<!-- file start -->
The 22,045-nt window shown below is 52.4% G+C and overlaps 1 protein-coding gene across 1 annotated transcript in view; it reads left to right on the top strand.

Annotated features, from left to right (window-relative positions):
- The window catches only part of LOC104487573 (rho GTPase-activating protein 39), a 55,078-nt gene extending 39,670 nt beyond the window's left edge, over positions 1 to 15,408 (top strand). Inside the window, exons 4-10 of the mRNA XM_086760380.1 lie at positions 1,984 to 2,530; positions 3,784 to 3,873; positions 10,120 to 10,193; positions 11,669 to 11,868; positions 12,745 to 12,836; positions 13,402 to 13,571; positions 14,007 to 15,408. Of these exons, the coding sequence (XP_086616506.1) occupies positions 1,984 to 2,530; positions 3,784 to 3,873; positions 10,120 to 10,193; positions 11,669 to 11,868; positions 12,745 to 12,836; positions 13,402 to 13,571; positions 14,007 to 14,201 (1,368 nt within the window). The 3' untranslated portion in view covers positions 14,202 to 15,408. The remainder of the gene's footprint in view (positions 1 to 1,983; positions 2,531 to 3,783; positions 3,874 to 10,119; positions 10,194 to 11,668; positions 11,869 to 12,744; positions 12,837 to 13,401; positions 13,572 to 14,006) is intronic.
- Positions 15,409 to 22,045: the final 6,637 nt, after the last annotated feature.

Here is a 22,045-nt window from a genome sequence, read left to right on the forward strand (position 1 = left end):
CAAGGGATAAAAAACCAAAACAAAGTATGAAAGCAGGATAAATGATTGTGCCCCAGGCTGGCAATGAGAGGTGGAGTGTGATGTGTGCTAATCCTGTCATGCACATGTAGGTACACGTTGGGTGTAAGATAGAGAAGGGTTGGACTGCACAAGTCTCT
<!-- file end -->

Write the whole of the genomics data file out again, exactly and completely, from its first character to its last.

The 22,045-nt window shown below is 52.4% G+C and overlaps 1 protein-coding gene across 1 annotated transcript in view; it reads left to right on the top strand.

Annotated features, from left to right (window-relative positions):
- The window catches only part of LOC104487573 (rho GTPase-activating protein 39), a 55,078-nt gene extending 39,670 nt beyond the window's left edge, over positions 1 to 15,408 (top strand). Inside the window, exons 4-10 of the mRNA XM_086760380.1 lie at positions 1,984 to 2,530; positions 3,784 to 3,873; positions 10,120 to 10,193; positions 11,669 to 11,868; positions 12,745 to 12,836; positions 13,402 to 13,571; positions 14,007 to 15,408. Of these exons, the coding sequence (XP_086616506.1) occupies positions 1,984 to 2,530; positions 3,784 to 3,873; positions 10,120 to 10,193; positions 11,669 to 11,868; positions 12,745 to 12,836; positions 13,402 to 13,571; positions 14,007 to 14,201 (1,368 nt within the window). The 3' untranslated portion in view covers positions 14,202 to 15,408. The remainder of the gene's footprint in view (positions 1 to 1,983; positions 2,531 to 3,783; positions 3,874 to 10,119; positions 10,194 to 11,668; positions 11,869 to 12,744; positions 12,837 to 13,401; positions 13,572 to 14,006) is intronic.
- Positions 15,409 to 22,045: the final 6,637 nt, after the last annotated feature.

Here is a 22,045-nt window from a genome sequence, read left to right on the forward strand (position 1 = left end):
CAAGGGATAAAAAACCAAAACAAAGTATGAAAGCAGGATAAATGATTGTGCCCCAGGCTGGCAATGAGAGGTGGAGTGTGATGTGTGCTAATCCTGTCATGCACATGTAGGTACACGTTGGGTGTAAGATAGAGAAGGGTTGGACTGCACAAGTCTCT